Sunday, October 04, 2015

Cat 3116 Tune Up Tools and Procedures


CAT 3116 Diesel Engine Tune Up from John Whelan on Vimeo.


Cat 3116 Injector Adjustment

The video shows how the Cat Tuneup Tool Kit works on a 3116 diesel engine. When the injector is installed I find it's easier to place the dial contact on the injector by feel and then having a look to make sure it's seated properly. In the Cat tune up kit you need the dial indicator, contact point, timing gauge block and magnetic base.

On top of the valve cover is a data plate that has the factory timing spec. This is the reading that you need to stick to when the timing tool is all set up. First of all you need to preset the dial indicator on the timing gauge block and set it exactly to 62.00 mm.

Rotate the engine so cylinder #1 is on the compression stroke. Both valves will be closed and cylinder #6 will be on the exhaust stroke. Injectors 3 5 6 can be set in this position along with 1 2 4 intake and 1 3 5 exhaust valves. (Intake .015 in exhaust .025 in) The injector spec on the valve cover can vary plus or minus .020 mm.

Rotate the engine 360 degrees and adjust the remaining valves and injectors. The Cat tool kit comes with a manual and gives you a detailed step by step procedure for these adjustments. It's a fussy operation but once everything is set these engines run very nicely. Keep the valve adjustment on a regular schedule because of a weakness in the exhaust valve stems that blow apart if there running at high temperature and rpms.

I hope the video gives you a better idea what's involved with injector set up on the 3116. The entire tune up kit is pricey and the last time I checked it was up around $4000.00 Canadian. We had to purchase it however that was in the mid 1990s and we paid much less than that. You can not get away with setting up these engines (except valve adjustment) without the kit.



9 comments :

-CL said...

Hi John! What is the best make model and year of a school bus that can easily be worked on by a non-professional mechanic? I want to learn the basics. In the future, we will be doing some longer group adventures around the US using a modified school bus, and I would like to have a very good understanding of the mechanics prior to traveling extensively. I also want to be using a model whose parts can be easily and less expensively fixed/replaced and that doesn't have a bunch of fancy computer components involved.

John Whelan said...

I would find a Thomas or International 2006 or older with a cummins diesel.

Anonymous said...

hey john. I posted earlier on here somewhere but cant find it. I am trying to set the injector timing on a 3116 cat engine. I set the indicator on the calibration block and set it to 62.00. I install it on the injector. not when I do that I have to adjust the injector rocker downwards. is that because I don't have the dial indicator in reverse mode possibly?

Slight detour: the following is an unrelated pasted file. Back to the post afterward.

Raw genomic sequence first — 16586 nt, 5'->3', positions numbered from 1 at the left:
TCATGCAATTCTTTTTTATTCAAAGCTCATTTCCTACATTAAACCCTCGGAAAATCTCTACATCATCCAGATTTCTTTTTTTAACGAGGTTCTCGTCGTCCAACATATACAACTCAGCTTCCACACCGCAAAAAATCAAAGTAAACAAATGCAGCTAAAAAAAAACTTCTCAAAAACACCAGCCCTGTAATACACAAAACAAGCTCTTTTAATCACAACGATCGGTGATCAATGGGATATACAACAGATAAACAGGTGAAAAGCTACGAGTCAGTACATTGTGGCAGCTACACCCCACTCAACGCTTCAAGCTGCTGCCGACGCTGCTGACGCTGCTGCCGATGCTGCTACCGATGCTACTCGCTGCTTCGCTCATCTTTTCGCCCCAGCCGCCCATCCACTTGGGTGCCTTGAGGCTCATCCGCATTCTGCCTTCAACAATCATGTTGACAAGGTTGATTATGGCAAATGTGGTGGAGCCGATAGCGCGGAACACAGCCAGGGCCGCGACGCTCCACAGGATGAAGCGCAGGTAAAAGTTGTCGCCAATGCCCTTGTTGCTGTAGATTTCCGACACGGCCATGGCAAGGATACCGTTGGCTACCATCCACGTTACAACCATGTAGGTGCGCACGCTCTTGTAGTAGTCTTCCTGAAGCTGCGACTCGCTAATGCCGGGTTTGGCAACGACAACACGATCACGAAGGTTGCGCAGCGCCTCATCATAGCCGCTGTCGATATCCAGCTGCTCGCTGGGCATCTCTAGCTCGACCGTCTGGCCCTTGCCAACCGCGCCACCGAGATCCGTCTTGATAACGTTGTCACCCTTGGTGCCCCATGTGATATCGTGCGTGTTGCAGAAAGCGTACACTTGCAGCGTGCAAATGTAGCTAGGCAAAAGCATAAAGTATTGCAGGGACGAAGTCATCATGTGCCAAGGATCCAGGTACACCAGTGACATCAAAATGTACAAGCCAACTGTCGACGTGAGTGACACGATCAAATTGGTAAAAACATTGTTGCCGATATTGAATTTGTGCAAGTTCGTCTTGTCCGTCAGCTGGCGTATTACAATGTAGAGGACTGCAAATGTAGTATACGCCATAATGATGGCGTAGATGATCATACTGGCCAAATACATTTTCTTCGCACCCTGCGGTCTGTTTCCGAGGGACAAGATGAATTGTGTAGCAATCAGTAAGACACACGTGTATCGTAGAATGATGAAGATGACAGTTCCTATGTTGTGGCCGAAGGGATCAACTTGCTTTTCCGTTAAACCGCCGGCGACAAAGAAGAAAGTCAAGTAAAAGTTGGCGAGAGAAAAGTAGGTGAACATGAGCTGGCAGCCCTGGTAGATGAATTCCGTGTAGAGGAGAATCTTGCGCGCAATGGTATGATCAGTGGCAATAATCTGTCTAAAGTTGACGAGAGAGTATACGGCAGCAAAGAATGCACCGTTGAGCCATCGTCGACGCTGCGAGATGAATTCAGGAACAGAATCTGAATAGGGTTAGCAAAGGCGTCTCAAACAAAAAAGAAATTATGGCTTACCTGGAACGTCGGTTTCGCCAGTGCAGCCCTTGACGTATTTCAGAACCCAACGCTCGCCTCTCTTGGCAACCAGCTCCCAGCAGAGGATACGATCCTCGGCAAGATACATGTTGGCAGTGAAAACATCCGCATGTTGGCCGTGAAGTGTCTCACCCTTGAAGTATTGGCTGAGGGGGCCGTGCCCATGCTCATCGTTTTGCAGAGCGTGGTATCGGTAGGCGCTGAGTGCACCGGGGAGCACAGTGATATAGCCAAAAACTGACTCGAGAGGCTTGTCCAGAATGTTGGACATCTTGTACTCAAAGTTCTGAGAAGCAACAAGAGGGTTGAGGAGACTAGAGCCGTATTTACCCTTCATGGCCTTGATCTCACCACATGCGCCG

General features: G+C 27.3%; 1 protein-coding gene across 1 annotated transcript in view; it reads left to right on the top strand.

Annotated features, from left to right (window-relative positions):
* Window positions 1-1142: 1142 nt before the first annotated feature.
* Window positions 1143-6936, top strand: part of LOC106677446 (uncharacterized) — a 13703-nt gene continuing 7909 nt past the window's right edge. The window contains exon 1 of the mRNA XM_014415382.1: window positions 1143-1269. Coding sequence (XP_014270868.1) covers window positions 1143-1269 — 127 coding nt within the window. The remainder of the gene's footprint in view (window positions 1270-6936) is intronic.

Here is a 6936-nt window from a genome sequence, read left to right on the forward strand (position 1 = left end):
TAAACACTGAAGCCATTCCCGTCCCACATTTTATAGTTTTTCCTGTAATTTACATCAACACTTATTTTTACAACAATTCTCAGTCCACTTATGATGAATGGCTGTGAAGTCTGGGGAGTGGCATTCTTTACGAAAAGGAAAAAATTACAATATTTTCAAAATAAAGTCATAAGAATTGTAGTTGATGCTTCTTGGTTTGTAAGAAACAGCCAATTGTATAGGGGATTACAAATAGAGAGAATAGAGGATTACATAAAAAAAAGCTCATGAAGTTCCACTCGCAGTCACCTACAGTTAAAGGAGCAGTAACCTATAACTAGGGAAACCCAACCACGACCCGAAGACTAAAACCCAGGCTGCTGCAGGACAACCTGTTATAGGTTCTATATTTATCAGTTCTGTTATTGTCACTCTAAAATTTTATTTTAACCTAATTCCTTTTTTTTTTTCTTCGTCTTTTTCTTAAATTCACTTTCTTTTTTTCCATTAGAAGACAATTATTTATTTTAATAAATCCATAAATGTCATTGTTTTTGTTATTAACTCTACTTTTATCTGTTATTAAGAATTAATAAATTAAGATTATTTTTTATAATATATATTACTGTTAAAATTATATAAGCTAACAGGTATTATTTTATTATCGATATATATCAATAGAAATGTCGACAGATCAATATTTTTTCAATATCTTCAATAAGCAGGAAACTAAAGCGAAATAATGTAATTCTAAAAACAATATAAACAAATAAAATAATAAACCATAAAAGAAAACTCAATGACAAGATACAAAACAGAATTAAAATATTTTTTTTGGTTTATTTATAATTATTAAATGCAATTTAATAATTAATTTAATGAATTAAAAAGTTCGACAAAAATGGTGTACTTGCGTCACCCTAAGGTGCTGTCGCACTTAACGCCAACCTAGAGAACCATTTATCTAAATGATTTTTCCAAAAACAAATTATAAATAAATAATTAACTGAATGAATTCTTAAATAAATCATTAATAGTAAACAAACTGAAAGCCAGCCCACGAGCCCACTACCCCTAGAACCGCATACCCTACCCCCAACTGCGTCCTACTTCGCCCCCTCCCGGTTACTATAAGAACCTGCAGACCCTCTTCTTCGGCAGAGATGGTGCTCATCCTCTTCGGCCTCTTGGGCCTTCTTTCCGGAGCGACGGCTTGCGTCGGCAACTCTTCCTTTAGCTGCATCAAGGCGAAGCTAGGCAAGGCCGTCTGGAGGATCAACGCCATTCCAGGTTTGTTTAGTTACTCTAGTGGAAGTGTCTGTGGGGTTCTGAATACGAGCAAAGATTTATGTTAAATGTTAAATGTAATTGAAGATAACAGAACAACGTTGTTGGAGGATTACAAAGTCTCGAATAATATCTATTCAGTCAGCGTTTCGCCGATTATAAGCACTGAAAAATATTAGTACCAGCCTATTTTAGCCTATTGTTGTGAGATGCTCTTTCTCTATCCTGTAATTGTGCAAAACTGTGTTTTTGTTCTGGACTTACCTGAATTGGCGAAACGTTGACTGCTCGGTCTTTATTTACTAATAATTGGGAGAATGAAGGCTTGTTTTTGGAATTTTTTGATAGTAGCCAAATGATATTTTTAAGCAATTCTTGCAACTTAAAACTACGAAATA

John Whelan said...

The adjustment should not be much at all if any when checking injectors. The calibration of the dial indicator is important. The manual that comes with the kit will guide you through that set up. It's confusing at first. Once you set the dial indicator using the gauge block and the engine is in the correct position you are on the right track.

mechanic 421 said...

Hey John great Information here, Im a member of the Ohio School Bus Mechanics Association, we have a newsletter called the Mechanics Messenger would you mind if I mention your website in our newsletter im sure our Mechanics would find this very useful, Thanks Chad
cklinge@phpatriots.org

mechanic 421 said...

Hey John great information I am a member of the Ohio School Bus Mechanics Association and we have a newsletter called the Mechanics Messenger. Would you mind if I shared this page with our fellow mechanics in our Newsletter im sure they would find this very useful, Thanks Chad
cklinge@phpatriots.org

John Whelan said...

International will be a 466 or 466E. Thomas conventional with Cummins B would work well. Non electronic diesels you would need to go further back in time. Don't rule out gas engines which would be easier to maintain and repair. But..heavy on fuel costs.

John Whelan said...

International will be a 466 or 466E. Thomas conventional with Cummins B would work well. Non electronic diesels you would need to go further back in time. Don't rule out gas engines which would be easier to maintain and repair. But..heavy on fuel costs.

John Whelan said...

Mechanic 421

Yes no problem sharing this page with your association.
Thanks